Tips for Riding Bodaboda (Motorcycle Taxis) in East Africa

It’s the easiest, cheapest way to get around most cities in Kenya, Tanzania, and Uganda, but it can be nerve-wracking if you’ve never ridden on a motorcycle before. Here’s a quick guide on how to use the bodaboda (people will often just say “boda”) system in East Africa, so that you can zip around town in style.

Figure out the price before you go get a boda.

If you’re staying in a hotel, ask the desk what a boda should cost for where you’re going. If they recommend a taxi, be polite but insistent, and ask what transport they use (it’ll likely be a boda). Ask how much they pay for the boda trip you want. If you’re not in a hotel, find someone on the street and ask them how much they’d pay for a boda to your destination. In some cities (especially small cities), the boda prices are effectively fixed within town, unless you’re going on an extra-long journey. In Bagamoyo, Tanzania, every boda ride (regardless of destination) was 1,000 shillings (about 50 US cents).

Confirm your price with the driver, and be clear whether it’s per-person or per-bike.

Confirm the price you researched earlier with the driver before you get on the bike. If you’re confident in what you were told, then be confident as you say it. One common confusion I’ve seen is drivers wanting to charge per passenger, while passengers thought they had agreed on the price per bike (which can double or triple the price, if you’ve got 2-3 passengers). So, be clear about that before you depart.

Get on (and consider riding sidesaddle — it’s not so difficult).

If you’re comfortable straddling a stranger, it’s no problem (this is a motorcycle taxi, after all). However, if that strikes you as a bit up close and personal, consider riding sidesaddle. It’s really not as hard as it seems, and it can help if you’re carrying a large bag (as putting the bag in your lap can be more comfortable (I find) for a long trip than having it on your back). Plus, I think it’s always a better view to be facing sideways. Give yourself a few moments to get situated sidesaddle, and don’t be embarrassed if you need to adjust during the ride. You’ll get used to it!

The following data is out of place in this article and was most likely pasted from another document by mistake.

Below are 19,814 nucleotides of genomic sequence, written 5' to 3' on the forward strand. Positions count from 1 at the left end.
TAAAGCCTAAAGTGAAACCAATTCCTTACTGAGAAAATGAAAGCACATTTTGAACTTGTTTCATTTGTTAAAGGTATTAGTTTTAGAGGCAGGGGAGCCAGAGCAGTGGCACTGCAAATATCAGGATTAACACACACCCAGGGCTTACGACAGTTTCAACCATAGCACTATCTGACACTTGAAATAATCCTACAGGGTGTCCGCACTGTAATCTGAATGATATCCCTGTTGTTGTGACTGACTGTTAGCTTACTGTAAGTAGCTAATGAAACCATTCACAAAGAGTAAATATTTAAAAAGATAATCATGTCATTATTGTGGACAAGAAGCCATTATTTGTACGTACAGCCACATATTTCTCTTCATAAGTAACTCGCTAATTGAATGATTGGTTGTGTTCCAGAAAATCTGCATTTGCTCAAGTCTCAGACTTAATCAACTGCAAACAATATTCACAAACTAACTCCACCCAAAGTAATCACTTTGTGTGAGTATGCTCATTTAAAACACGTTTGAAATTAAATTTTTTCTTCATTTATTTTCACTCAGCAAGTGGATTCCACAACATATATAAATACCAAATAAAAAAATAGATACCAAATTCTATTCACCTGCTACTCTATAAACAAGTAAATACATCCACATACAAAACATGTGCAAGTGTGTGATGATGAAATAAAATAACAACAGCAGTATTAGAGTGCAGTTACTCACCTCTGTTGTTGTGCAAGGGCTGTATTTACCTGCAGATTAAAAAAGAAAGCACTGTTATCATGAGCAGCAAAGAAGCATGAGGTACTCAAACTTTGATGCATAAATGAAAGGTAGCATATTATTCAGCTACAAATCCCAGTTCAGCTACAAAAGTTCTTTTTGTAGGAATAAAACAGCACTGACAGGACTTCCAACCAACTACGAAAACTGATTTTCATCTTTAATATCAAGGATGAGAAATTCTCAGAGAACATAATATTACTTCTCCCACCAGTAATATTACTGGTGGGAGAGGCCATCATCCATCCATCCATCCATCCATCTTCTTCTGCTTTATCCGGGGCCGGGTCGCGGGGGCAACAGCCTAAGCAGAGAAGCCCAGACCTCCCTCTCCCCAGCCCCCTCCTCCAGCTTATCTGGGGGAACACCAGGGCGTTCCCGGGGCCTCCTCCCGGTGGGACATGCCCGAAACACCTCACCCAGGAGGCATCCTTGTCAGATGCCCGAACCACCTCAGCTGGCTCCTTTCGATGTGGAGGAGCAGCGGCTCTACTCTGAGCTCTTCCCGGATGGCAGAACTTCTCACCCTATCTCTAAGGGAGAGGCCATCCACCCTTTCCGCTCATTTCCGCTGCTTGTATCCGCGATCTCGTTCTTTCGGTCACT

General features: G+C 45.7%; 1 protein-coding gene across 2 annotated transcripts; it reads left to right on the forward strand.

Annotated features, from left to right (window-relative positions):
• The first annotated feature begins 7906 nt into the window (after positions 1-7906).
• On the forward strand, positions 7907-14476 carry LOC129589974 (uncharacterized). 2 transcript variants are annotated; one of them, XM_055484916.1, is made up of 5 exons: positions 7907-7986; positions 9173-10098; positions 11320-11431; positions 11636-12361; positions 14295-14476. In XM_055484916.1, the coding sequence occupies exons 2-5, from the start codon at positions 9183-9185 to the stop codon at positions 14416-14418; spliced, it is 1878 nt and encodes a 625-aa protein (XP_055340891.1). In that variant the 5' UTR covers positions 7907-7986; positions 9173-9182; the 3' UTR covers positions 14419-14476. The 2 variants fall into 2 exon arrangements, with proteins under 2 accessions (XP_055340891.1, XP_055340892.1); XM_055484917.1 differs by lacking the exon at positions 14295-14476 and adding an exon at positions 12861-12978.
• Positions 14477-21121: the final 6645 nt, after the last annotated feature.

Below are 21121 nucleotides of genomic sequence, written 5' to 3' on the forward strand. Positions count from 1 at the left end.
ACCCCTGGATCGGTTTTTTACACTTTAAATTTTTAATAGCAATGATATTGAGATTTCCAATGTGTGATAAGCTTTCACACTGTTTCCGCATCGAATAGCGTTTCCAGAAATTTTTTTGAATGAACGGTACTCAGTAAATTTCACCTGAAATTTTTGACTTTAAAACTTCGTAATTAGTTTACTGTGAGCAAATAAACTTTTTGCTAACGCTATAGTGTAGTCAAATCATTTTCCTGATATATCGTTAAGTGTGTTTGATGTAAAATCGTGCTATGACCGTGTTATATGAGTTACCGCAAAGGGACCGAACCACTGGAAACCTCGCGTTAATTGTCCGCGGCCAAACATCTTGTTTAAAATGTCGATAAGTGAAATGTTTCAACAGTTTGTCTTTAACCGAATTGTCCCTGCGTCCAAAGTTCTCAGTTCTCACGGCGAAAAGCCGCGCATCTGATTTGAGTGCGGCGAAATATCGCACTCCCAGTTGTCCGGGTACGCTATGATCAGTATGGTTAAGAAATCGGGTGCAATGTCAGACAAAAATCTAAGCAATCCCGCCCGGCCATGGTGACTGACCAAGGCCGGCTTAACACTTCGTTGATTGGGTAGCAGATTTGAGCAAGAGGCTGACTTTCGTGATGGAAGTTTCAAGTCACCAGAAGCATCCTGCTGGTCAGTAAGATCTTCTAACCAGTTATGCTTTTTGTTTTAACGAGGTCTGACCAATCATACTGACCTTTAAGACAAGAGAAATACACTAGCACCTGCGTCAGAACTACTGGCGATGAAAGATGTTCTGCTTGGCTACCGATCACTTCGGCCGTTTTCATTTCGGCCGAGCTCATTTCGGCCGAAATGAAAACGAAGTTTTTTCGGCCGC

Ask the driver to go slowly (here’s how to do that in Swahili).

Be honest with yourself and the driver — if you’re new to bodas, and are a little bit nervous, it’s totally okay to share that, and ask for a slow ride. “Polepole, tafadhali,” means “slowly, please.” I usually like to follow it with a “naogopa” (I’m scared) to make it clear that I’m just new to this (and not that I think he’s a bad driver). 99% of drivers will be super respectful of that request, and it can turn a stressful ride into a relaxing ride, so don’t hesitate to ask!

Enjoy the ride!

Once you’ve started using bodas, you’ll wonder how you ever survived without them.

Swahili Verbs: A Crash Course

So, you’re going on a trip to one of the Swahili-speaking countries of eastern Africa. You want to learn a few words, to be able to communicate the basics, but don’t plan on diving into a full course. Nouns are cute, but unless you just plan on pointing at random objects and declaring “table” and “chicken,” you’re going to need some verbs.

You’re in the exact right place. Welcome to a crash course in Swahili verbs, made just for you.

I get it — you don’t want a grammar lesson. But, there’s nothing more confusing than saying “you want” when you really mean “I want”. So, allow me the teensiest little bit of grammar, and you’ll be on your way soon enough.

How Swahili Verbs Are Formed (A Grammar Lesson You Won’t Hate)